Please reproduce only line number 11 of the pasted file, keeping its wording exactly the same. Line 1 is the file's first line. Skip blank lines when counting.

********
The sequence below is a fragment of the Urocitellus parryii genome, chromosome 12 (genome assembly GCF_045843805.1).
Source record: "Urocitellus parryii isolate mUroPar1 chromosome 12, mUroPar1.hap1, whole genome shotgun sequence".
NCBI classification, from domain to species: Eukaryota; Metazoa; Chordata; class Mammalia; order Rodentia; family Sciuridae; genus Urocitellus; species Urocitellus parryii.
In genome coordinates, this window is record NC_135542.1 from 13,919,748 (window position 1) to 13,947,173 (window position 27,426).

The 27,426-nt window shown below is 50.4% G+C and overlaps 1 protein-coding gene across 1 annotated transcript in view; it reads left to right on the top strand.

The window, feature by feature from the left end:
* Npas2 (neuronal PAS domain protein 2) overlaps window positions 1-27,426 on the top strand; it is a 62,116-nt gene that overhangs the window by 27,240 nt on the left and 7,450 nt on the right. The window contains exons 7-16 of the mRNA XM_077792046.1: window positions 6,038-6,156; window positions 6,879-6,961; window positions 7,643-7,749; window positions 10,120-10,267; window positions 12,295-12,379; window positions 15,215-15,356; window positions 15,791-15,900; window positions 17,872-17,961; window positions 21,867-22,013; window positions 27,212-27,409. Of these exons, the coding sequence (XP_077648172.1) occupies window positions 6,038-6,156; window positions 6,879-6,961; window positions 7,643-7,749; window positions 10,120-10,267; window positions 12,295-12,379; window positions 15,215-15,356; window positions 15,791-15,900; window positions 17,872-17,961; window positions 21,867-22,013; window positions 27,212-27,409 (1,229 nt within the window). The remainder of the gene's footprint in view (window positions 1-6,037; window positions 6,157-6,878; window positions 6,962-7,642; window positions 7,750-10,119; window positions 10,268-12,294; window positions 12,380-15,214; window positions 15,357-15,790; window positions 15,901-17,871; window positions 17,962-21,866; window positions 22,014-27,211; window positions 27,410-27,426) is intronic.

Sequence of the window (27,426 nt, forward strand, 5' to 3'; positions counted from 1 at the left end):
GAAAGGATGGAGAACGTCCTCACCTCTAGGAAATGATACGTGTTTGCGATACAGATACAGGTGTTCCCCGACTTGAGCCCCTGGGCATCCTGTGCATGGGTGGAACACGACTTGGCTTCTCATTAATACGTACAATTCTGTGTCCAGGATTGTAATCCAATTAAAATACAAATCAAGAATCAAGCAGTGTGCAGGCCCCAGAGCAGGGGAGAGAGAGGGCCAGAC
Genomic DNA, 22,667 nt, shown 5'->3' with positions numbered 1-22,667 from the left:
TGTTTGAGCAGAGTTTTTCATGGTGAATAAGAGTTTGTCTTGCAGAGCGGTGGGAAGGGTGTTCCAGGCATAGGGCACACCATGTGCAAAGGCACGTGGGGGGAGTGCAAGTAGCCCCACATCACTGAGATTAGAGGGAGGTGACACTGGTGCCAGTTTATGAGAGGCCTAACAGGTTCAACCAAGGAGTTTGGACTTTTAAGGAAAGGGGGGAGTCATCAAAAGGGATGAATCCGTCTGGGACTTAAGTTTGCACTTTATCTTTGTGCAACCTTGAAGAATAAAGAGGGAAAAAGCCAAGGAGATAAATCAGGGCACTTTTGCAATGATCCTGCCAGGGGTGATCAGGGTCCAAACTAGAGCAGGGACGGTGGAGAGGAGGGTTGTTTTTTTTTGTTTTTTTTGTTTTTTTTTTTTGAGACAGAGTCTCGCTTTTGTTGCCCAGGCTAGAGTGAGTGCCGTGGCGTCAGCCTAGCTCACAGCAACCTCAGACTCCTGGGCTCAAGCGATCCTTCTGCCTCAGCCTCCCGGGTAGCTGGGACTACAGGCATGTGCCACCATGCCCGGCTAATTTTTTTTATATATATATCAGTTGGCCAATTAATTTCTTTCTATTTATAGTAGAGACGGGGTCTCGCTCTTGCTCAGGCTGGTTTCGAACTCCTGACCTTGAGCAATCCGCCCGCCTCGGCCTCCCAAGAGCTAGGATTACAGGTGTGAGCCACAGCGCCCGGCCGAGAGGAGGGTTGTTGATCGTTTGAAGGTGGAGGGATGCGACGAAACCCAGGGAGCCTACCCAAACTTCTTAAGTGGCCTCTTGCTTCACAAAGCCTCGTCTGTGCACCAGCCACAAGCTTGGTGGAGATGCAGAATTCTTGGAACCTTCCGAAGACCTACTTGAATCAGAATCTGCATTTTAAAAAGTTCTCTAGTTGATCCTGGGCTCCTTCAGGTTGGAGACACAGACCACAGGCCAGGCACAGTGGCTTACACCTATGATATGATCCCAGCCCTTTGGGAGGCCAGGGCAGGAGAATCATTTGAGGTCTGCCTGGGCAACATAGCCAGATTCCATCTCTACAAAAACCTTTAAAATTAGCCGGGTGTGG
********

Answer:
TGTTTGAGCAGAGTTTTTCATGGTGAATAAGAGTTTGTCTTGCAGAGCGGTGGGAAGGGTGTTCCAGGCATAGGGCACACCATGTGCAAAGGCACGTGGGGGGAGTGCAAGTAGCCCCACATCACTGAGATTAGAGGGAGGTGACACTGGTGCCAGTTTATGAGAGGCCTAACAGGTTCAACCAAGGAGTTTGGACTTTTAAGGAAAGGGGGGAGTCATCAAAAGGGATGAATCCGTCTGGGACTTAAGTTTGCACTTTATCTTTGTGCAACCTTGAAGAATAAAGAGGGAAAAAGCCAAGGAGATAAATCAGGGCACTTTTGCAATGATCCTGCCAGGGGTGATCAGGGTCCAAACTAGAGCAGGGACGGTGGAGAGGAGGGTTGTTTTTTTTTGTTTTTTTTGTTTTTTTTTTTTGAGACAGAGTCTCGCTTTTGTTGCCCAGGCTAGAGTGAGTGCCGTGGCGTCAGCCTAGCTCACAGCAACCTCAGACTCCTGGGCTCAAGCGATCCTTCTGCCTCAGCCTCCCGGGTAGCTGGGACTACAGGCATGTGCCACCATGCCCGGCTAATTTTTTTTATATATATATCAGTTGGCCAATTAATTTCTTTCTATTTATAGTAGAGACGGGGTCTCGCTCTTGCTCAGGCTGGTTTCGAACTCCTGACCTTGAGCAATCCGCCCGCCTCGGCCTCCCAAGAGCTAGGATTACAGGTGTGAGCCACAGCGCCCGGCCGAGAGGAGGGTTGTTGATCGTTTGAAGGTGGAGGGATGCGACGAAACCCAGGGAGCCTACCCAAACTTCTTAAGTGGCCTCTTGCTTCACAAAGCCTCGTCTGTGCACCAGCCACAAGCTTGGTGGAGATGCAGAATTCTTGGAACCTTCCGAAGACCTACTTGAATCAGAATCTGCATTTTAAAAAGTTCTCTAGTTGATCCTGGGCTCCTTCAGGTTGGAGACACAGACCACAGGCCAGGCACAGTGGCTTACACCTATGATATGATCCCAGCCCTTTGGGAGGCCAGGGCAGGAGAATCATTTGAGGTCTGCCTGGGCAACATAGCCAGATTCCATCTCTACAAAAACCTTTAAAATTAGCCGGGTGTGG